Gang Of Four

We quiz Gang of Four on their latest album and how the band have still got the creative bit between their teeth...

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  • By Paul Nichols
  • 30 Mar 2015
  • min read
Gang of Four are one of rock music’s most outspoken and influential groups.

The band broke out of Leeds back in 1978 with iconic debut LP Entertainment!, a powerful statement that blended political wordplay with highly charged punk and funk. Cited as a key influence by Franz Ferdinand and the Red Hot Chilli Peppers, the album still sounds as vital more than 30 years later. The group are now returning in 2015 with new LP What Happens Next, their first without original vocalist Jon King. Guitarist and founding member Andy Gill tell us how the band have still got the creative bit between their teeth…

How did Gang of Four get together?

Me and Jon were arts students at Leeds University. We’d hang out in my bedsit and try to write songs. In the summer of ’76 we went to New York and stayed with Mary Harron. She became a famous film director, making I Shot Andy Warhol and American Psycho. Back then she used to write for New York punk magazines. Ostensibly we were there to look at art and write about our experiences. But we spent a lot of our time at CBGB’s with Joey Ramone propping up the bar on one side and Jon Cale on the other. It all seemed so straightforward, we just thought we’d have a band too.

How was the creative process in the early days?

I’d have an idea, play it on guitar, then try to explain what I was hearing for drums and the bass. That was how we put together music while we were making Entertainment! My role was musical director. I came up against some resistance but I had strong ideas. I was always interested in the song and its performance being a bit like a play with characters in it.

What Happens Next is your new LP - what was the thinking behind it?

Our last album Context came out in 2011. I enjoyed it and was very much thinking about recording new material. We did a few gigs, then Jon decided to leave. I still felt very enthused about writing new music and wanted to continue.

Something I thought about for a while was collaborating with other people. I didn’t know who would sing live but I knew I didn’t want it to be like, ‘There goes the old singer, here’s the new one’.

I was writing and demoing songs, using piano lines to try and nail the melodies. I was talking to my manager and we found John Storey. He initially worked as a session musician but I loved his voice and asked him to play a gig. So we did a semi-secret show at The Lexington in London. It was great and we’ve been all over the place ever since. It was quite, bizarrely, natural.

Where did you make the record?

I did it all in my central London studio where I work as a producer for other bands. I’ve got a big old desk, couple of live rooms and made the Futureheads and Killing Joke albums here. The only downside of working in your own studio is you think you’ve got all the time in the world. You end up mulling over things too much but I think there are benefits to doing things quicker.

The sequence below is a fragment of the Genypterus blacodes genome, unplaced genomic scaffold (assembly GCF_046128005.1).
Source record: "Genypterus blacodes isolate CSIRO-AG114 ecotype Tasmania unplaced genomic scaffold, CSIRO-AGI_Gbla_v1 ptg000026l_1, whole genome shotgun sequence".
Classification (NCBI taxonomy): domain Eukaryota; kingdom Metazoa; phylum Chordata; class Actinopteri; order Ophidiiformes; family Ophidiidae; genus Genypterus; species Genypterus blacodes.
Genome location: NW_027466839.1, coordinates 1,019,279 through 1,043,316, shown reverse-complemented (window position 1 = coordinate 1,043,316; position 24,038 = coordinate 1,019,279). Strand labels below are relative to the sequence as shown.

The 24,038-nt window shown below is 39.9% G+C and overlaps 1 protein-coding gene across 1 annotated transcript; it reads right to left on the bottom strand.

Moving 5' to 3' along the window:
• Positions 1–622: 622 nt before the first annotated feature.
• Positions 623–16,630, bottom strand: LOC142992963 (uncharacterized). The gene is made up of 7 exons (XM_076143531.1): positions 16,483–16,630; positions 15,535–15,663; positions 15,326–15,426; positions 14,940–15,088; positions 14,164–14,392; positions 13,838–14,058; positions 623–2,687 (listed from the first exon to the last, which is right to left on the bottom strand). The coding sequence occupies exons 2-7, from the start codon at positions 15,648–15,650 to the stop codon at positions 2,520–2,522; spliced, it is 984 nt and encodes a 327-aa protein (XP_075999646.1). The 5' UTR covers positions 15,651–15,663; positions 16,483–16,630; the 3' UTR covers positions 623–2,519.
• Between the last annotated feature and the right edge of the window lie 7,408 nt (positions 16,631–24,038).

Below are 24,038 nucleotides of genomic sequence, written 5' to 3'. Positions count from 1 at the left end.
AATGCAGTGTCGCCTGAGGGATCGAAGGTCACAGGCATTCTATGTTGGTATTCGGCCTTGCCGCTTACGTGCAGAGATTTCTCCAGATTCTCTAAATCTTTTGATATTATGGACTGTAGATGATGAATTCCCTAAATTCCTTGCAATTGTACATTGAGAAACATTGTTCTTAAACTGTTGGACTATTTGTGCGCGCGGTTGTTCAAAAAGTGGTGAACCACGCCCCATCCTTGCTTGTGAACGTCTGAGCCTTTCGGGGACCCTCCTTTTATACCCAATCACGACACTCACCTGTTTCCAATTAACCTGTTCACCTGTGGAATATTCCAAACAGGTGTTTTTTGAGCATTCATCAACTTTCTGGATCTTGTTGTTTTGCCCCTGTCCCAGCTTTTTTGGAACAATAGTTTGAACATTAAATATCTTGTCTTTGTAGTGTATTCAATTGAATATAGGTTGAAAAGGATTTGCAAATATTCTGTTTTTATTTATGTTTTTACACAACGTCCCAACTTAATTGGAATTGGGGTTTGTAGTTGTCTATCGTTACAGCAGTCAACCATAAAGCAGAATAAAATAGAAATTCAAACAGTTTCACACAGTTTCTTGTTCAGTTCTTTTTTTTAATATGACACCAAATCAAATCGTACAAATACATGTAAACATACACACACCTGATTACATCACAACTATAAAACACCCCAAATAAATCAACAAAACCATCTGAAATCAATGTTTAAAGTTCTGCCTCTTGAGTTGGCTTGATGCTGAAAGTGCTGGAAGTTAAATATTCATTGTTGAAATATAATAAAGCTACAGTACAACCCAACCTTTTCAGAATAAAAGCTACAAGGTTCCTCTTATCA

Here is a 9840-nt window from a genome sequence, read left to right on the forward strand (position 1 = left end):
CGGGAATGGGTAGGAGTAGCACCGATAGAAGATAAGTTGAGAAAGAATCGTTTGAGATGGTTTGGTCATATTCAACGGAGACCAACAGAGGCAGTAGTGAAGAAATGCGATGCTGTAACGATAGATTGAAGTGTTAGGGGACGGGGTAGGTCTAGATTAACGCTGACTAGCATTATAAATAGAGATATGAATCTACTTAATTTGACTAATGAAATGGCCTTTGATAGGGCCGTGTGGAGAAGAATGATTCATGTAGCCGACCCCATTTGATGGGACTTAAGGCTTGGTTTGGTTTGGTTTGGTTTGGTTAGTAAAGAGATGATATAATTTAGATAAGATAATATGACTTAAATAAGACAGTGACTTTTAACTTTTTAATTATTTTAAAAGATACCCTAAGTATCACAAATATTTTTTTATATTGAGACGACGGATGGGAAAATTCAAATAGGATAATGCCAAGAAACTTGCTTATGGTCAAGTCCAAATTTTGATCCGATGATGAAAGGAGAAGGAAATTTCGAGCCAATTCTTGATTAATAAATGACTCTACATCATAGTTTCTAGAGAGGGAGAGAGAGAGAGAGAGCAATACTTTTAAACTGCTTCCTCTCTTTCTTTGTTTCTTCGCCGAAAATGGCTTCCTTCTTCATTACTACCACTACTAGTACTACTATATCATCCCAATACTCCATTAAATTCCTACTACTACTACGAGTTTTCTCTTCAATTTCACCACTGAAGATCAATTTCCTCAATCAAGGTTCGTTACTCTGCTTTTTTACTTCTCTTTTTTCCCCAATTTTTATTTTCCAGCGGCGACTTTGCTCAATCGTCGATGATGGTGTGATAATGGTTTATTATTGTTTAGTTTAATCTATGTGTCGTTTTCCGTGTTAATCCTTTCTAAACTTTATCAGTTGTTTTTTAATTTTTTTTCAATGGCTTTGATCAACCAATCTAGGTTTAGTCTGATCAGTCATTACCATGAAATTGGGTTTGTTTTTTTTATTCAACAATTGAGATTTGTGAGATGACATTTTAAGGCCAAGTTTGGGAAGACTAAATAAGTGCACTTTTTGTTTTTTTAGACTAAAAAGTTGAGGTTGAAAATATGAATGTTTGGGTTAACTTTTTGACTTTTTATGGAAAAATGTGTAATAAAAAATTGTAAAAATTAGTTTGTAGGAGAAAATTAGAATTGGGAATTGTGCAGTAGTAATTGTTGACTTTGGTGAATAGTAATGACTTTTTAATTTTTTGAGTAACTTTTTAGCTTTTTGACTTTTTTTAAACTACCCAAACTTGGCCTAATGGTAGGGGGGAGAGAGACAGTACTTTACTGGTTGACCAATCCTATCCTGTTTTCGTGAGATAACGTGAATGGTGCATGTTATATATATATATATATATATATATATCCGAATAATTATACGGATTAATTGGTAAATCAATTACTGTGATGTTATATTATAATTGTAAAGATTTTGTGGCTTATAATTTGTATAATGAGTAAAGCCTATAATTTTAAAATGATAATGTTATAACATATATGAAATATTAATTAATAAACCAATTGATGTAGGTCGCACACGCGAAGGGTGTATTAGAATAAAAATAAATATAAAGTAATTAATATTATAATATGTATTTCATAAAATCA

How has your political vision changed since the early days?

People have many different interpretations of what political means. With Gang of Four we liked to talk about politics but there’s not one song telling people what to think. The idea of putting yourself on a moral high ground and wagging your finger at those you deem to be less correct than you appals me. We always steered away from that. When you look at early songs, even a song like Ether, which is about Northern Ireland back in the seventies, it’s as much about how we receive information and news through television as it is anything else. The world isn’t black and white, and we don’t see it like that. We see it as this complex thing and that outlook hasn’t changed in the slightest. It remains as true with What Happens Next as any Gang of Four record.

You’re cited as a hugely influential band - which acts do you look to for inspiration?

I’ve found recent tracks by Nine Inch Nails and Kanye West exciting. With a band like alt-j, there’s something amazing about their production. As a producer it’s hard to listen to things transparently. You’re listening to the way it’s made which isn’t how you should necessarily listen to music. But I get ideas from all over the place.

Have you got any top tips you can pass on?

Be disciplined and work hard. It sounds a bit like a teacher doesn’t it? But there’s no other way round it. It is 95 percent perspiration as the saying goes. It really is. Andy Warhol told Lou Reed; ‘Write a song every day’. That’s good advice from the master.